Descriptive knowledge, also declarative knowledge or propositional knowledge, is the species of knowledge that is, by its very nature, expressed in declarative sentences or indicative propositions. This distinguishes descriptive knowledge from what is commonly known as "know-how", or procedural knowledge (the knowledge of how, and especially how best, to perform some task), and "knowing of", or knowledge by acquaintance (the knowledge of something's existence).
The difference between knowledge and beliefs is as follows:. A belief is an internal thought or memory which exists in one's mind. Most people accept that for a belief to be knowledge it must be, at least, true and justified. The Gettier problem in philosophy is the question of whether there are any other requirements before a belief can be accepted as knowledge.
The article Knowledge (philosophy) discusses the view of philosophers on how one can tell which beliefs constitute actual knowledge.
People have used many methods to try to gain knowledge.
Knowledge can be classified into a priori knowledge, which is obtained without needing to observe the world, and a posteriori or empirical knowledge, which is only obtained after observing the world or interacting with it in some way.
Inferential knowledge is based on reasoning from facts or from other inferential knowledge such as a theory. Such knowledge may or may not be verifiable by observation or testing. For example, all knowledge of the atom is inferential knowledge. The distinction between factual knowledge and inferential knowledge has been explored by the discipline of general semantics.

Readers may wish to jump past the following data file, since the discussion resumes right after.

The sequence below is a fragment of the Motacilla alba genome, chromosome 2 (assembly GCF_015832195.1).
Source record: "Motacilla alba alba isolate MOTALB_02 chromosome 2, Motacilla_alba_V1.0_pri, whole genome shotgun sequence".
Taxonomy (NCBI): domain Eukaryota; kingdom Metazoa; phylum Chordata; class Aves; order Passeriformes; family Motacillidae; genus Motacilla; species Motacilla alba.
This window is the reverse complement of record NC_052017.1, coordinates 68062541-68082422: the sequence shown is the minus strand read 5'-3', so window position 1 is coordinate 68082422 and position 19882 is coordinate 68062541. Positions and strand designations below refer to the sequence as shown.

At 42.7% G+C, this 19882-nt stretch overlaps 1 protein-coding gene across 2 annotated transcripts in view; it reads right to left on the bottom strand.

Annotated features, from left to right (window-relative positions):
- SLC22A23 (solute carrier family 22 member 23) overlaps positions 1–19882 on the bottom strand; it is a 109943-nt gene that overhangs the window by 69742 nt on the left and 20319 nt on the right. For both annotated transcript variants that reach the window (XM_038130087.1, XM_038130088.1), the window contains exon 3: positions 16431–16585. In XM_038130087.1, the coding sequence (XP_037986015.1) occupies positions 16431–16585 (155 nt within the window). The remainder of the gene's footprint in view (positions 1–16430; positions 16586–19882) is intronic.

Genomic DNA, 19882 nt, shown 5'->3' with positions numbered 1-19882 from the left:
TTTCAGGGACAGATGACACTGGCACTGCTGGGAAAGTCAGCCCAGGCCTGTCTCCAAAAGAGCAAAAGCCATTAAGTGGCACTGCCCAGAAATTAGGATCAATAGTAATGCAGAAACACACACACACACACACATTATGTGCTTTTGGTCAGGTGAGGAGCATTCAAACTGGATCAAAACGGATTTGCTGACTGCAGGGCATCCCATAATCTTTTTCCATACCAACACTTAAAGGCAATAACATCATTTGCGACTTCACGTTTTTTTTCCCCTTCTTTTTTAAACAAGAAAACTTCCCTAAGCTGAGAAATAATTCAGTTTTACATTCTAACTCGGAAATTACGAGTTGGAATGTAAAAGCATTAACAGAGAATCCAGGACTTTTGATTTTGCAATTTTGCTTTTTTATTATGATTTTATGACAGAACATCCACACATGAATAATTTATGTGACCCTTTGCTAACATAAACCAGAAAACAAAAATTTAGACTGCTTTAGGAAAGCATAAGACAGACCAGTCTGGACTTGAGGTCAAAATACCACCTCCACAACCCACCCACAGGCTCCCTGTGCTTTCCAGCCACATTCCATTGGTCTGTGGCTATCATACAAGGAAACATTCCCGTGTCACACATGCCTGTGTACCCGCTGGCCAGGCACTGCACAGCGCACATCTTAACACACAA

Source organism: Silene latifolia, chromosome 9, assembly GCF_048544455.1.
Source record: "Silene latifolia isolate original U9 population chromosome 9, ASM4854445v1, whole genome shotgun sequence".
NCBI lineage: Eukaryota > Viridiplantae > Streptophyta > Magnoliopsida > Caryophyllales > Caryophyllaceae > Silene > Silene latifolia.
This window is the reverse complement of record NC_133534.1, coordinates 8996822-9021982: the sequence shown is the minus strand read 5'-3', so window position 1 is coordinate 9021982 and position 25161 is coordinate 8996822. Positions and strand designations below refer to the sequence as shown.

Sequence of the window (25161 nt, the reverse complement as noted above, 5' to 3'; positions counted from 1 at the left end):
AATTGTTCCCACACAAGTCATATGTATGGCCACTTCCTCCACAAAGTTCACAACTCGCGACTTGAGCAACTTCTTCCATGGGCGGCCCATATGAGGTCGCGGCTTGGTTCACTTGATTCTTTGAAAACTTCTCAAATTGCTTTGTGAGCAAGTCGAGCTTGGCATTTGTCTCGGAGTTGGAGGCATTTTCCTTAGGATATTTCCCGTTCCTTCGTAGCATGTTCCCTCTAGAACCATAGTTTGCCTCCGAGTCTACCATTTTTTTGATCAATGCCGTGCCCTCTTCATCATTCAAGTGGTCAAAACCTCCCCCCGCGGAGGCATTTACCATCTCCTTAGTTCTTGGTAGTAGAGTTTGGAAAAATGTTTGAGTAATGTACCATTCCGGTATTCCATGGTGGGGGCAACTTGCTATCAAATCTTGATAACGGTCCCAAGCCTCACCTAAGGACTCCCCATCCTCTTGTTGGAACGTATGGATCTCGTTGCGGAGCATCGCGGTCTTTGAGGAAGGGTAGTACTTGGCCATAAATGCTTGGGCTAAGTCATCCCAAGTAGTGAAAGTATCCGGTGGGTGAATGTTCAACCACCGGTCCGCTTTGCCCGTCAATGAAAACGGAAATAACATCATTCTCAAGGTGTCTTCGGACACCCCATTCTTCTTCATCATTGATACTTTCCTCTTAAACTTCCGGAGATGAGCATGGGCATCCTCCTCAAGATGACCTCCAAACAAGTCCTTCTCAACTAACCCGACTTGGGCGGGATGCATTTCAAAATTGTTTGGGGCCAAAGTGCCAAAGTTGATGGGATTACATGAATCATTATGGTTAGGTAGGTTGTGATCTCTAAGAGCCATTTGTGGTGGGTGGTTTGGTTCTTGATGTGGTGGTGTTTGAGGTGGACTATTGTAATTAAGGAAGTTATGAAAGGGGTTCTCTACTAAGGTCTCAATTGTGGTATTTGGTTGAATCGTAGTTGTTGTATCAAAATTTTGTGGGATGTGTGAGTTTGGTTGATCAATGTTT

There are many different disciplines that generate beliefs that can be regarded as knowledge. They include science (which generates scientific theories), law (which generates verdicts), history (which generates history), and mathematics (which generates proofs).
Scientists attempt to gain knowledge through the scientific method. In this method, scientists start by finding a phenomenon of interest, which generates questions. A scientist then picks a question of interest, and based on previous knowledge, develops a hypothesis. The scientist then designs a controlled experiment which will allows him to test the hypothesis against the real world. He then makes predictions about the outcome of the test, based on the hypothesis.
At this point, the scientist carries out the experiment and compares his predictions with his observations. Assuming that there were no flaws in the experiment, then if they match, this is evidence in favour of the hypothesis. If they do not match, then the hypothesis has been falsified. The next steps are peer review and publication, through which the results are distributed to other scientists.
A hypothesis that has been shown to accurately and reliably predict and characterize some physical phenomenon, and has been sufficiently peer-reviewed and tested, may become a scientific theory. Scientific theories are widely regarded as knowledge, though they are always subject to further revision or review should new data come to light.
To use scientific theories, they must be applied to the specific situation in hand. For example, a civil engineer might use the theory of statics (a branch of physics) to determine whether a bridge will hold up. This is one case where new knowledge is generated from scientific knowledge by specializing it to an individual instance.
The scientific method does not apply to history (or related disciplines, such as archeology), because it is not possible to construct experiments to test theories. Suppose a historian believes that Napoleon would have won the Battle of Waterloo if Gebhard Leberecht von Blücher had arrived an hour later. The historian cannot simply re-run the battle and see what would happen with different starting conditions.